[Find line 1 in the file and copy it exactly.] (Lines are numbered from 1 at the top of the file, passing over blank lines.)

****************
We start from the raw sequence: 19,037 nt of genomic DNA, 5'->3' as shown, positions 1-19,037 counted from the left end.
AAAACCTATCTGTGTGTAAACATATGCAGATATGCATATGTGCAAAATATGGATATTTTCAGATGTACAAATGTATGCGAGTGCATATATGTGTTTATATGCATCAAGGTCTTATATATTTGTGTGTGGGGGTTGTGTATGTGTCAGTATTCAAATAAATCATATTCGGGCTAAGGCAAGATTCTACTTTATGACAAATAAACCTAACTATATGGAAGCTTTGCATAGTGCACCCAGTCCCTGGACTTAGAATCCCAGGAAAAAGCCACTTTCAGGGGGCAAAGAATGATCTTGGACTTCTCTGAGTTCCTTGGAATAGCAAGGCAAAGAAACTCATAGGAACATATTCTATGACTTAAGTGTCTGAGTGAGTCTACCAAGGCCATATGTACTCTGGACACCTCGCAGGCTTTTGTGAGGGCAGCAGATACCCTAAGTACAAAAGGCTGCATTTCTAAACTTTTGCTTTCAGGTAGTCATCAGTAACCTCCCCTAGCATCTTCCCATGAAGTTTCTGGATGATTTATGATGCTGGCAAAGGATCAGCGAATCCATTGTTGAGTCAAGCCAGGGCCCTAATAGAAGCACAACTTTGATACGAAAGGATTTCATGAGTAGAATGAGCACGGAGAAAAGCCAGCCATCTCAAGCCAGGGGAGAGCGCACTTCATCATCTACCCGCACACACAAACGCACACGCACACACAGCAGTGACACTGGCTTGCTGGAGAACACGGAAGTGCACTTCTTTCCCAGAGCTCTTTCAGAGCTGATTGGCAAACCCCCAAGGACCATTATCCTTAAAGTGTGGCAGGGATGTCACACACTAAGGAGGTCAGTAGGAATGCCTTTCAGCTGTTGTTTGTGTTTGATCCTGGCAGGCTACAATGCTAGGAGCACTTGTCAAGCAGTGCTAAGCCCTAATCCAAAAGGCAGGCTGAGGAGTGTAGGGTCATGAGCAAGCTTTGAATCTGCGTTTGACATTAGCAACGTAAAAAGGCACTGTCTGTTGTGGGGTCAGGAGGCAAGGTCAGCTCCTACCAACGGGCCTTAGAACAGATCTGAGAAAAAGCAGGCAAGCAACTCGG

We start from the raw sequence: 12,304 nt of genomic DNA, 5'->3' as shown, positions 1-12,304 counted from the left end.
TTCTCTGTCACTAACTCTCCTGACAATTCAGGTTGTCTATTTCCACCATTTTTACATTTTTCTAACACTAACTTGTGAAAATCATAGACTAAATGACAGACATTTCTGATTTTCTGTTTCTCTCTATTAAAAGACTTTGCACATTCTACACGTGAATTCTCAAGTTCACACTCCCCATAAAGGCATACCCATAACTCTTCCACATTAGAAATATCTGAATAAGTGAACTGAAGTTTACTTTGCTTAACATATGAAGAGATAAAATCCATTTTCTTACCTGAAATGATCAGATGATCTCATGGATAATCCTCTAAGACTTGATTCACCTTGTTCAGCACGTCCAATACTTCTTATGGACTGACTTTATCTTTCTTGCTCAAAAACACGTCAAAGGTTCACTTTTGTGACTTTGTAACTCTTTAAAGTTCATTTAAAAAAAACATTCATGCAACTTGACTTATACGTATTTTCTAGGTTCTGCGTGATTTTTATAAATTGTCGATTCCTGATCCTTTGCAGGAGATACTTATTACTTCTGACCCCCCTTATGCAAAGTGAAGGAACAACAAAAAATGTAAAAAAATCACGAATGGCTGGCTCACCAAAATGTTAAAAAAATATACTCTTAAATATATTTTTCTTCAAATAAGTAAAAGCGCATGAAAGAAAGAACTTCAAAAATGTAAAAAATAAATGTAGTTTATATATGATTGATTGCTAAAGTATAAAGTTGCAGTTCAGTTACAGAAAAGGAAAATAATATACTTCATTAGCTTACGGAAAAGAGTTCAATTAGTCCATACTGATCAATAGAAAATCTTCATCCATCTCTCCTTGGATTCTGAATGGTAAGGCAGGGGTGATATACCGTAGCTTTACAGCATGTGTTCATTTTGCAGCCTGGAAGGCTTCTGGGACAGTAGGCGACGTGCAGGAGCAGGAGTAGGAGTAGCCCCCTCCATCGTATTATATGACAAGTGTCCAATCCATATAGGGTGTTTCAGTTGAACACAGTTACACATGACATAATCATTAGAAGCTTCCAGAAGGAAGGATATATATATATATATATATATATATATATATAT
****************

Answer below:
We start from the raw sequence: 19,037 nt of genomic DNA, 5'->3' as shown, positions 1-19,037 counted from the left end.